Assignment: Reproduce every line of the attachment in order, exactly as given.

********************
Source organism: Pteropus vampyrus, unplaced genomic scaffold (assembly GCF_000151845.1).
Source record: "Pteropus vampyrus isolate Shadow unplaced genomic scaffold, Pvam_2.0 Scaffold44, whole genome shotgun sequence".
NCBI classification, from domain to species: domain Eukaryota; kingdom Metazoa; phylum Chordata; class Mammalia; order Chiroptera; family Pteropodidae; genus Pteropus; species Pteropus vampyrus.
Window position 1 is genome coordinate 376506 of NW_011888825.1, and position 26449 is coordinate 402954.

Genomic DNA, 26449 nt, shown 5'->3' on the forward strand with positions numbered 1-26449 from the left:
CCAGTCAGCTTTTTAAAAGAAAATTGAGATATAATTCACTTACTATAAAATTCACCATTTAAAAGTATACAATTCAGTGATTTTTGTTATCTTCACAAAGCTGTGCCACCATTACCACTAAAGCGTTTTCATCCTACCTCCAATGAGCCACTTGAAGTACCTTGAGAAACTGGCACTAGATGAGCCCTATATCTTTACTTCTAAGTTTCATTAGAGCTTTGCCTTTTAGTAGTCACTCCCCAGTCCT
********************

Source organism: Pteropus vampyrus, unplaced genomic scaffold (assembly GCF_000151845.1).
Source record: "Pteropus vampyrus isolate Shadow unplaced genomic scaffold, Pvam_2.0 Scaffold44, whole genome shotgun sequence".
NCBI classification, from domain to species: domain Eukaryota; kingdom Metazoa; phylum Chordata; class Mammalia; order Chiroptera; family Pteropodidae; genus Pteropus; species Pteropus vampyrus.
Window position 1 is genome coordinate 376506 of NW_011888825.1, and position 26449 is coordinate 402954.

Genomic DNA, 26449 nt, shown 5'->3' on the forward strand with positions numbered 1-26449 from the left:
CCAGTCAGCTTTTTAAAAGAAAATTGAGATATAATTCACTTACTATAAAATTCACCATTTAAAAGTATACAATTCAGTGATTTTTGTTATCTTCACAAAGCTGTGCCACCATTACCACTAAAGCGTTTTCATCCTACCTCCAATGAGCCACTTGAAGTACCTTGAGAAACTGGCACTAGATGAGCCCTATATCTTTACTTCTAAGTTTCATTAGAGCTTTGCCTTTTAGTAGTCACTCCCCAGTCCT